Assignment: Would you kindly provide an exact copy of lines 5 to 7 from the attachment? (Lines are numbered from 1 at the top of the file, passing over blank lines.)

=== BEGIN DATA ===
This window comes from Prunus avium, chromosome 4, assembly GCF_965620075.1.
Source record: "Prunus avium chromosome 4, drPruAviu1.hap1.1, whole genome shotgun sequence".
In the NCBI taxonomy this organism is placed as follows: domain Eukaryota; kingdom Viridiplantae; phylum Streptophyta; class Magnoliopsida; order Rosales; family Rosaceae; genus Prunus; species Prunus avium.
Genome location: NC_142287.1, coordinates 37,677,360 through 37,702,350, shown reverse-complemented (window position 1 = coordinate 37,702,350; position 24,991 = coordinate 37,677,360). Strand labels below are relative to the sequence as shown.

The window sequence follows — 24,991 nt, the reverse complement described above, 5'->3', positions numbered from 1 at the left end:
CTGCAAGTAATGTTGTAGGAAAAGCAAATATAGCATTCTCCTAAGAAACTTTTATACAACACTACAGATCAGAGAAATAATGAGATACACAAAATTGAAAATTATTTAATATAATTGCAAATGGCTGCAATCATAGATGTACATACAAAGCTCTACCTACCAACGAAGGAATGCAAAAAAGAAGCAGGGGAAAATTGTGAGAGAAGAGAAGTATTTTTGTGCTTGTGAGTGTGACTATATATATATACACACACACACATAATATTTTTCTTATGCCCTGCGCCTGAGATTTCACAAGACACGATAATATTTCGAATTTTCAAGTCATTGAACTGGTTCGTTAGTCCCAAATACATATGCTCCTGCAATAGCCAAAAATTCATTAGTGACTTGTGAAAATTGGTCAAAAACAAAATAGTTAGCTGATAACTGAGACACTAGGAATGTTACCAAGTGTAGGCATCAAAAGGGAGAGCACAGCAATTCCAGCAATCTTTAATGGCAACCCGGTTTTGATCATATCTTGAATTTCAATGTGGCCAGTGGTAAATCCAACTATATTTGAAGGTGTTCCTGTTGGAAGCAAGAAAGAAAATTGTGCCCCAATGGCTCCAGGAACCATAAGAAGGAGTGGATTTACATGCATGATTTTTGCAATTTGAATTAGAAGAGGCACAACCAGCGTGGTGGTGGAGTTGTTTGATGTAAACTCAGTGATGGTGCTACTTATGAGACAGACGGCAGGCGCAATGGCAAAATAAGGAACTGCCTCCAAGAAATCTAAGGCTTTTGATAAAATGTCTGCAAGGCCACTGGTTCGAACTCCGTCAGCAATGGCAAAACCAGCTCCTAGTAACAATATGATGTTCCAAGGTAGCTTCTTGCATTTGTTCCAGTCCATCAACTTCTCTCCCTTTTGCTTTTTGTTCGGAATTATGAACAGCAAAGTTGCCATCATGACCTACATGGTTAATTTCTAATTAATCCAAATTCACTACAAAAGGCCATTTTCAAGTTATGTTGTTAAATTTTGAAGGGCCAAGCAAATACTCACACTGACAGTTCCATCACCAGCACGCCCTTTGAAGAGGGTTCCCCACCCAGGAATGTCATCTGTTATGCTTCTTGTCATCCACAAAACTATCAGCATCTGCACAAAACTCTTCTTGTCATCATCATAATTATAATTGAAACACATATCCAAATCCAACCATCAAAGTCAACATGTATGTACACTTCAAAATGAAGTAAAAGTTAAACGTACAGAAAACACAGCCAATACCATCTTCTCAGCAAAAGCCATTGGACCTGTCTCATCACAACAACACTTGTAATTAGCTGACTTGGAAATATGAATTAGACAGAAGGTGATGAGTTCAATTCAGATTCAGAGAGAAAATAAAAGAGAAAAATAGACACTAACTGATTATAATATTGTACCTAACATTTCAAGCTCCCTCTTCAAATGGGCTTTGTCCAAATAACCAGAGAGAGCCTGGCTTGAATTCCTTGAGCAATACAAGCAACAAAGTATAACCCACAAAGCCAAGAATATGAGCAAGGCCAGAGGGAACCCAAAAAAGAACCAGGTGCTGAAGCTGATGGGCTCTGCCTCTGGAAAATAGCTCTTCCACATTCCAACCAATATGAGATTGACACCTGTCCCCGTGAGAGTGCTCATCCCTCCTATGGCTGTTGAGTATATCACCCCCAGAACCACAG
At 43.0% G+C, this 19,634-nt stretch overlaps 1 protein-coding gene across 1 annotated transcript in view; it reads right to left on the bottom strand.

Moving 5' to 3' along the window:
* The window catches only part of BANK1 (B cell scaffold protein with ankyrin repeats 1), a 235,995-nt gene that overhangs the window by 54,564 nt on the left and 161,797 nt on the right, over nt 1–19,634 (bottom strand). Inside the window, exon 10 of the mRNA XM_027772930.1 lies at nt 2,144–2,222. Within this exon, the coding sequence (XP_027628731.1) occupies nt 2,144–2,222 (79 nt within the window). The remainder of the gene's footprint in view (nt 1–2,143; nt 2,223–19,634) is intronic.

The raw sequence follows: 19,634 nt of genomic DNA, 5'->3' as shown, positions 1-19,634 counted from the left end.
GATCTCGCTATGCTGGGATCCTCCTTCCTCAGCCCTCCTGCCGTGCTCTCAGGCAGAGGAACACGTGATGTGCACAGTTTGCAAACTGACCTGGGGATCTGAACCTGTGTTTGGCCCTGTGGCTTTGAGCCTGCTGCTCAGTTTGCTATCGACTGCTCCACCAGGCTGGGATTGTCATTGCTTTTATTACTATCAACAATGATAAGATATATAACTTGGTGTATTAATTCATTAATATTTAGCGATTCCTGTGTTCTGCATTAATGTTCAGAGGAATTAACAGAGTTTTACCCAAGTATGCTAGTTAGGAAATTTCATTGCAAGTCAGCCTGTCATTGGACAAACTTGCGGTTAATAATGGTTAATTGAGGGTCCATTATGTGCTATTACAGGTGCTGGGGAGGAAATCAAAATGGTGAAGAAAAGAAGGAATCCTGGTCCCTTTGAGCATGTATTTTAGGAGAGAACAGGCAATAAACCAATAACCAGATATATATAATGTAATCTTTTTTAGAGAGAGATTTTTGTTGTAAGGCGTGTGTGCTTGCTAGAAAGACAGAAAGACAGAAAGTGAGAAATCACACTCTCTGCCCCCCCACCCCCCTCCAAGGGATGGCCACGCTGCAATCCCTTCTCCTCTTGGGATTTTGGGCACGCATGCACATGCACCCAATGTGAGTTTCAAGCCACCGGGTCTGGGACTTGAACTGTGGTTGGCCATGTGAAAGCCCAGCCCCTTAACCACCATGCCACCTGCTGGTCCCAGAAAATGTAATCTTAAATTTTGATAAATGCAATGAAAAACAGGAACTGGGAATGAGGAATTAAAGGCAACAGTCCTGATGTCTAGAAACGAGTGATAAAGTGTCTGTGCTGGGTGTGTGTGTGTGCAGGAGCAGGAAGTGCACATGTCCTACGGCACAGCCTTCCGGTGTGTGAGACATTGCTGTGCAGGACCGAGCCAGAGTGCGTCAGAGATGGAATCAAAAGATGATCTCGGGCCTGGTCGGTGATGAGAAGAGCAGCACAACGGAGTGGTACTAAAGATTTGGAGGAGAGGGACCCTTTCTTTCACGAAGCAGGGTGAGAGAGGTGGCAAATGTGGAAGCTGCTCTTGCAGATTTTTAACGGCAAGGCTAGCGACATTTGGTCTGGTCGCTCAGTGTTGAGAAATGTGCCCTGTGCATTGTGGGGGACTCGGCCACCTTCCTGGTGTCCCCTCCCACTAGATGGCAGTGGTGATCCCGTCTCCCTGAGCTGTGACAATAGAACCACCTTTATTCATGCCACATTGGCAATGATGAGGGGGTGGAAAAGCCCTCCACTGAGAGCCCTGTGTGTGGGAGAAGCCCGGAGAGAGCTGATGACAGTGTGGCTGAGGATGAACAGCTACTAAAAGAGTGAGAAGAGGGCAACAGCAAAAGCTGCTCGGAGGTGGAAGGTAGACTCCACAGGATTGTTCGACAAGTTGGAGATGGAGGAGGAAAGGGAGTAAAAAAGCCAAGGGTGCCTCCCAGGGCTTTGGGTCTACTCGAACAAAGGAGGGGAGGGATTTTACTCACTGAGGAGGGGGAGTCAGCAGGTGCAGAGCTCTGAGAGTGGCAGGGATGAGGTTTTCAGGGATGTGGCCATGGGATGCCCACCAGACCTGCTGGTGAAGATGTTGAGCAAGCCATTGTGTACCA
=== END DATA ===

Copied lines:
The window sequence follows — 24,991 nt, the reverse complement described above, 5'->3', positions numbered from 1 at the left end:
CTGCAAGTAATGTTGTAGGAAAAGCAAATATAGCATTCTCCTAAGAAACTTTTATACAACACTACAGATCAGAGAAATAATGAGATACACAAAATTGAAAATTATTTAATATAATTGCAAATGGCTGCAATCATAGATGTACATACAAAGCTCTACCTACCAACGAAGGAATGCAAAAAAGAAGCAGGGGAAAATTGTGAGAGAAGAGAAGTATTTTTGTGCTTGTGAGTGTGACTATATATATATACACACACACACATAATATTTTTCTTATGCCCTGCGCCTGAGATTTCACAAGACACGATAATATTTCGAATTTTCAAGTCATTGAACTGGTTCGTTAGTCCCAAATACATATGCTCCTGCAATAGCCAAAAATTCATTAGTGACTTGTGAAAATTGGTCAAAAACAAAATAGTTAGCTGATAACTGAGACACTAGGAATGTTACCAAGTGTAGGCATCAAAAGGGAGAGCACAGCAATTCCAGCAATCTTTAATGGCAACCCGGTTTTGATCATATCTTGAATTTCAATGTGGCCAGTGGTAAATCCAACTATATTTGAAGGTGTTCCTGTTGGAAGCAAGAAAGAAAATTGTGCCCCAATGGCTCCAGGAACCATAAGAAGGAGTGGATTTACATGCATGATTTTTGCAATTTGAATTAGAAGAGGCACAACCAGCGTGGTGGTGGAGTTGTTTGATGTAAACTCAGTGATGGTGCTACTTATGAGACAGACGGCAGGCGCAATGGCAAAATAAGGAACTGCCTCCAAGAAATCTAAGGCTTTTGATAAAATGTCTGCAAGGCCACTGGTTCGAACTCCGTCAGCAATGGCAAAACCAGCTCCTAGTAACAATATGATGTTCCAAGGTAGCTTCTTGCATTTGTTCCAGTCCATCAACTTCTCTCCCTTTTGCTTTTTGTTCGGAATTATGAACAGCAAAGTTGCCATCATGACCTACATGGTTAATTTCTAATTAATCCAAATTCACTACAAAAGGCCATTTTCAAGTTATGTTGTTAAATTTTGAAGGGCCAAGCAAATACTCACACTGACAGTTCCATCACCAGCACGCCCTTTGAAGAGGGTTCCCCACCCAGGAATGTCATCTGTTATGCTTCTTGTCATCCACAAAACTATCAGCATCTGCACAAAACTCTTCTTGTCATCATCATAATTATAATTGAAACACATATCCAAATCCAACCATCAAAGTCAACATGTATGTACACTTCAAAATGAAGTAAAAGTTAAACGTACAGAAAACACAGCCAATACCATCTTCTCAGCAAAAGCCATTGGACCTGTCTCATCACAACAACACTTGTAATTAGCTGACTTGGAAATATGAATTAGACAGAAGGTGATGAGTTCAATTCAGATTCAGAGAGAAAATAAAAGAGAAAAATAGACACTAACTGATTATAATATTGTACCTAACATTTCAAGCTCCCTCTTCAAATGGGCTTTGTCCAAATAACCAGAGAGAGCCTGGCTTGAATTCCTTGAGCAATACAAGCAACAAAGTATAACCCACAAAGCCAAGAATATGAGCAAGGCCAGAGGGAACCCAAAAAAGAACCAGGTGCTGAAGCTGATGGGCTCTGCCTCTGGAAAATAGCTCTTCCACATTCCAACCAATATGAGATTGACACCTGTCCCCGTGAGAGTGCTCATCCCTCCTATGGCTGTTGAGTATATCACCCCCAGAACCACAG
At 43.0% G+C, this 19,634-nt stretch overlaps 1 protein-coding gene across 1 annotated transcript in view; it reads right to left on the bottom strand.